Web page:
The FINANCIAL — The Obama administration announced this week plans to increase the total number of worldwide refugees accepted into the United States to 100,000 by 2017 in response to the ongoing migrant crisis from parts of the Middle East into Europe. Few U.S. voters agree with this decision, perhaps in part because a sizable majority have national security concerns.
A new Rasmussen Reports national telephone survey finds that 49% of Likely U.S. Voters say they want the government to allow no refugees from Syria and other Middle Eastern countries into the United States. Another 20% only support President Obama’s initial proposal of allowing 10,000 refugees to resettle here. Just 22% agree with the administration’s decision to allow in even more refugees, including seven percent (7%) who favor resettling 100,000 or more in this country.
These sentiments can partly be attributed to the 72% of voters who are concerned that giving thousands of Syrians asylum poses a national security risk to the United States, with 47% who are Very Concerned. Twenty-seven percent (27%) don’t share this concern, but that includes just 10% who are Not At All Concerned.
Just after the president’s announcement that the United States will allow 10,000 new Middle Eastern migrants to come here, 50% of voters were opposed to the idea, while just 36% supported it.
American are already nervous about the threat of Islamic terrorism here at home. Following a thwarted attack in Texas in May, most agreed that Islamic terrorism is now a bigger threat inside the United States. For the first time in over four years, over half of voters believe the United States is a more dangerous place than it was before the 9/11 attacks.
Making matters worse, a plurality (47%) believes the U.S. government focuses too little on the potential threat of Islamic terrorism.
Most voters also still oppose the president’s plan to protect up to five million illegal immigrants from deportation.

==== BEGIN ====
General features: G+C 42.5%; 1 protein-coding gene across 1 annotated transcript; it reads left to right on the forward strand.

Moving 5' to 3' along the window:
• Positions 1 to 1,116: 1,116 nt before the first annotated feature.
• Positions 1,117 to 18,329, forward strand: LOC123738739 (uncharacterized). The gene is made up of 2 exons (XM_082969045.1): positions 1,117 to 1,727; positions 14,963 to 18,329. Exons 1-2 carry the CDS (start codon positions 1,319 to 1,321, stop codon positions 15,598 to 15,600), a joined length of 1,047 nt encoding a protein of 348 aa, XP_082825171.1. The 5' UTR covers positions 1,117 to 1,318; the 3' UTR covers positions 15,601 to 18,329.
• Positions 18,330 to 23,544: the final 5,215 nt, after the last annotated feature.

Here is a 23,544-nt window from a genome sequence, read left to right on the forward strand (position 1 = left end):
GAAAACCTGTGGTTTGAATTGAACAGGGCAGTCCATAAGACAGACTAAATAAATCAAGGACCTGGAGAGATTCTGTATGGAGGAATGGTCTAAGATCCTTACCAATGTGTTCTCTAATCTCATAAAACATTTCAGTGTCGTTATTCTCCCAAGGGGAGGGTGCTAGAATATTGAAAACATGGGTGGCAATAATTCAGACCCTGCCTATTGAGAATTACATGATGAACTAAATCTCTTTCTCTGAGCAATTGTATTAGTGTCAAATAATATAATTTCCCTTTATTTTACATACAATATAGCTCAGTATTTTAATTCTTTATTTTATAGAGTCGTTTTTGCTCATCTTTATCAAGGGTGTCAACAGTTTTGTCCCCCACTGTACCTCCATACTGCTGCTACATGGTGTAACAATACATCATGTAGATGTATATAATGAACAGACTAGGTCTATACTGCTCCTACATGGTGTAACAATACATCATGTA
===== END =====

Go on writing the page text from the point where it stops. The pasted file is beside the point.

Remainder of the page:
Fifty-nine percent (59%) of Republicans want no Middle Eastern refugees allowed into the United States, a view shared by 48% of voters not affiliated with either major political party and just 40% of Democrats. Still, few voters in the president’s party want any more than 25,000 new refugees allowed in.
Majorities of voters of all party affiliations are concerned about the national security threat that arises from bringing in Middle Eastern refugees, but Republicans have the strongest concern.
Nearly half of voters of all ages would prefer it if no refugees from Syria and other countries in the region were allowed in the United States and show strong concern over national security if that were to happen.
Eighty percent (80%) of voters who don’t want any refugees resettled here are Very Concerned that granting such asylum would pose a national security risk. Voters who support allowing some refugees cot come here are not nearly as worried, but 72% of those who support the government accepting 10,000 are at least somewhat concerned about national security.
Fourteen years after the September 11, 2001 attacks on the World Trade Center and the Pentagon, concern that the terrorists have the upper hand in the ongoing War on Terror remains near a record high.
Nearly half (47%) of voters still think U.S. involvement in Middle East politics is bad for the United States. Thirty-four percent (34%) think it’s good for this country, while five percent (5%) say it has no impact.
The administration’s decision also comes at a time when the country is embroiled in a major political debate over immigration. Eighty percent (80%) of voters have a favorable opinion of immigrants who come to the United States to work hard, support their families and pursue the American Dream. The problem is far fewer (54%) now believe that’s the agenda most immigrants have in mind.